Article and photos by Gregory Havel
Sometimes we get the impression from news stories and even from firefighting textbooks that the truss is a recent development in construction, and that the bowstring truss (photo 1) is the most hazardous in a fire.
A truss is a structural component that is made up of smaller members that are arranged in triangles and connected at their intersections. Individual truss members are either in compression or in tension. Trusses are usually used to span distances that are too long for conventional beams; or, in smaller dimensions, to reduce weight and cost during construction.
The structure in photo 1 was built around 1960, and used the bowstring truss so that there would be a large unobstructed floor area for retail sales and so that the roof would easily shed rain and melting snow. These trusses are usually built of either wood or steel, although some have wood for the top and bottom chords and steel for the web members. Bowstring trusses were originally designed for bridges, but became popular during World War II to support the long roof spans of aircraft hangers and manufacturing facilities.
Throughout past decades, fires in buildings with bowstring truss roofs have caused catastrophic structural failures that have claimed the lives of firefighters. Among these were the 1988 Ford dealership in Hackensack, New Jersey, and the 2012 theater fire in Abbotsford, Wisconsin. Search the Internet for “bowstring truss”; “bowstring truss fires”; “Hackensack Ford fire”; “Abbotsford Theater fire”; and similar. Also visit the NIOSH firefighter fatality Web site http://www.cdc.gov/niosh/fire to review reports of these and other firefighter fatalities.
Trusses have been in common use in North America since before 1800. Some truss designs were developed for bridges and adapted for use in buildings. Photo 2 shows a timber roof truss in a “mill” (the ancestor of modern Type IV or heavy timber) building from 1840. The compression members of this truss are of wood, ranging from 8 x 8 inches to 12 x 12 inches (20.3 x 20.3 cm to 30.5 x 30.5 cm). The tension members of this truss are wrought-iron rods. Search the Internet for “trusses” for information on their history and design.
Photo 3 shows the trusses supporting the ceiling and roof assembly of a church, built in the late 1800s. The ceiling in this church is attached to the bottom of the same rafters that support the roof. These trusses are not only decorative—they support the ceiling and roof.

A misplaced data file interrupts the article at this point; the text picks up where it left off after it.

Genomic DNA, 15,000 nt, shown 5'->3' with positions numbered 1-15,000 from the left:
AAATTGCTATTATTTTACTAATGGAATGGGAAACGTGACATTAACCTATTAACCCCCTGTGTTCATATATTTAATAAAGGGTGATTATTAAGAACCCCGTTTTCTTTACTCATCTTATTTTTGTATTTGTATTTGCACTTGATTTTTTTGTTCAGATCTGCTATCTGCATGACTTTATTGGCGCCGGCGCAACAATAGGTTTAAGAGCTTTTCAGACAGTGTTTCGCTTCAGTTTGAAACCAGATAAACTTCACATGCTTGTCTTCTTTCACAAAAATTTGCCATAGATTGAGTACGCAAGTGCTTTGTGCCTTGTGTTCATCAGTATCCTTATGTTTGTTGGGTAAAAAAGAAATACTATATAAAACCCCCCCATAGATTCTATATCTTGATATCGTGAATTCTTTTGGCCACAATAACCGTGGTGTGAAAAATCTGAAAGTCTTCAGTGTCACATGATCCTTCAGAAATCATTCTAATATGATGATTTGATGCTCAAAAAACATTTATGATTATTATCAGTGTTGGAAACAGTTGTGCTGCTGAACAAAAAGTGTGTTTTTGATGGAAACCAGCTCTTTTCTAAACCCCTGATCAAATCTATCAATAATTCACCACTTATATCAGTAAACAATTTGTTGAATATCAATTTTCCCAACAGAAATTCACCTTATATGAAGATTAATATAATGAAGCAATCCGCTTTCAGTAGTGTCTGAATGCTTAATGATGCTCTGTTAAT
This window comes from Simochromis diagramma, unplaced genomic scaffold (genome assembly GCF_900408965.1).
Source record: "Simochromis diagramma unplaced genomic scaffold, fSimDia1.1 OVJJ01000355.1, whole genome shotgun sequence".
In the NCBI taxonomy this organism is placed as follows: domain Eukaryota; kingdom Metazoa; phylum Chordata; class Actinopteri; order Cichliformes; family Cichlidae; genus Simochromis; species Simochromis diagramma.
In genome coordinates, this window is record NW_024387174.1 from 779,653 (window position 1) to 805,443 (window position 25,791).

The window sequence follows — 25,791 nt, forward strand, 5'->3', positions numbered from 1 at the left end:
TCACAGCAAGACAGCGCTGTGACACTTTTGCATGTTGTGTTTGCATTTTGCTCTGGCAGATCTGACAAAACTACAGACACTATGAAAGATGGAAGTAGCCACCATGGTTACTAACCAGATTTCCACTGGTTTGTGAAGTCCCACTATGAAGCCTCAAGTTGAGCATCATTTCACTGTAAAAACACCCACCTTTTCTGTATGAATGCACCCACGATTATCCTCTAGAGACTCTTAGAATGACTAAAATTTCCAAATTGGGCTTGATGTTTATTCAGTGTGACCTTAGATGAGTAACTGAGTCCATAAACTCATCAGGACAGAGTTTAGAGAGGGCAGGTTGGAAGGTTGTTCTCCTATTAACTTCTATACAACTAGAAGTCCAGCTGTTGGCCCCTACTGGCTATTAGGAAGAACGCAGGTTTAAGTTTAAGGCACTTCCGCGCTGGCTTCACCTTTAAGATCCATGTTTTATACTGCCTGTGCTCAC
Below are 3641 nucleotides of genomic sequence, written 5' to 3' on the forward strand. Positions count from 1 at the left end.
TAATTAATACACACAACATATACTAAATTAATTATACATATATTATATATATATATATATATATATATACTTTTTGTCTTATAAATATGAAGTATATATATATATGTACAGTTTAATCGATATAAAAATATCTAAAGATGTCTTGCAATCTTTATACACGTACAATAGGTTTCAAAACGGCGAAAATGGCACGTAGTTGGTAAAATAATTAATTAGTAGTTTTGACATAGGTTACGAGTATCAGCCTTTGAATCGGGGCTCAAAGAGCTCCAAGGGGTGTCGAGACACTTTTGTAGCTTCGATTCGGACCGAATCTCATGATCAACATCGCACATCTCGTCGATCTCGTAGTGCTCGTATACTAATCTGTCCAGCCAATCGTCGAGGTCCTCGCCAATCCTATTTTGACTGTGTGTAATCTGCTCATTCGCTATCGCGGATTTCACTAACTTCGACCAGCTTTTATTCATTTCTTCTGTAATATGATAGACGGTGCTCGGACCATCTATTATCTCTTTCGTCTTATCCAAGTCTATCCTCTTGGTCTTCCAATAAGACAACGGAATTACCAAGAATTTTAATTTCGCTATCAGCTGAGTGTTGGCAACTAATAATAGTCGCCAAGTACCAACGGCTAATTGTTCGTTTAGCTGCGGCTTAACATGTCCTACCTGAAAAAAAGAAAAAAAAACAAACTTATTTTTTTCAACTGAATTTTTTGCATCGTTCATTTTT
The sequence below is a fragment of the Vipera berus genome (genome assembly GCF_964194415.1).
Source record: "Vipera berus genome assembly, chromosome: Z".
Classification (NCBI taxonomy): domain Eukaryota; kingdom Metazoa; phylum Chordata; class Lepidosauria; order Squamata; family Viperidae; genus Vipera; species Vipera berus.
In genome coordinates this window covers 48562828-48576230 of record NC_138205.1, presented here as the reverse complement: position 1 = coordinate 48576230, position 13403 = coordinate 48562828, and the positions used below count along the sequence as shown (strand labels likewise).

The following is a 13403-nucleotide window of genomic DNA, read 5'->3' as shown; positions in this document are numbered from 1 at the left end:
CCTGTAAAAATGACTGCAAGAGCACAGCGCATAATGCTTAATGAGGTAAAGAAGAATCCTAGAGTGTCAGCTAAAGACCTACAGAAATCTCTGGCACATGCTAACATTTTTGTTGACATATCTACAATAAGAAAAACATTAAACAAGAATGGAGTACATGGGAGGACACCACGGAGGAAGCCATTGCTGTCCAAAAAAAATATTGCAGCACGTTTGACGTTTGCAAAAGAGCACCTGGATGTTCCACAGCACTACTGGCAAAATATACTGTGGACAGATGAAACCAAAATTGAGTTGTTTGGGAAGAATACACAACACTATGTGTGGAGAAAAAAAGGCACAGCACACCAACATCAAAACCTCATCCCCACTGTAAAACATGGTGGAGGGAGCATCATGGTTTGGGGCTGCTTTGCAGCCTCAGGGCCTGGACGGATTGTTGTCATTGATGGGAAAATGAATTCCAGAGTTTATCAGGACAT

Wood trusses were in use in Europe for centuries before they appeared in North America; and were in widespread use during the Middle Ages. The roof of Westminster Hall in London, England was completed in the late 1390s, and is supported by “double hammerbeam trusses” with a span of 66 feet (20.12 m).
Wood trusses were used by the Greeks and Romans, more than 2,000 years ago, in large public buildings. Archaeologists have dated the earliest of these to the 5th century BCE.
The modern wood truss made of wood and metal gusset plates was developed in the 1950s, was widely used by the 1970s, and is common today in both new construction and remodeling. Steel bar joists are common is both buildings with masonry load-bearing walls and in buildings with structural steel frames. For more information on these common types of trusses, visit www.fireengineering.com and search for “trusses.”
The bowstring truss is neither the most common type of truss nor the type most likely to kill firefighters. Trusses of any age or design have common characteristics:
- they use the least amount of material to achieve the greatest strength for long spans
- they have a smaller cross-section and considerably less mass than a solid beam of the same strength, resulting in less inherent fire resistance and early failure in fires
- failure of a single connection can cause the failure of the entire truss
- failure of either the top chord or bottom chord can cause the failure of the entire truss
For our own safety, the use of trusses and other lightweight structural components in the construction or remodeling of a building deserves a note in a preincident plan.
If the structure to which we are dispatched does not have a preincident plan, for our own safety we must assume that trusses and lightweight components are present until that assumption has been proved wrong.
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Gregory Havel is a member of the Town of Burlington (WI) Fire Department; retired deputy chief and training officer; and a 30-year veteran of the fire service. He is a Wisconsin-certified fire instructor II, fire officer II, and fire inspector; an adjunct instructor in fire service programs at Gateway Technical College; and safety director for Scherrer Construction Co., Inc. Havel has a bachelor’s degree from St. Norbert College; has more than 30 years of experience in facilities management and building construction; and has presented classes at FDIC.
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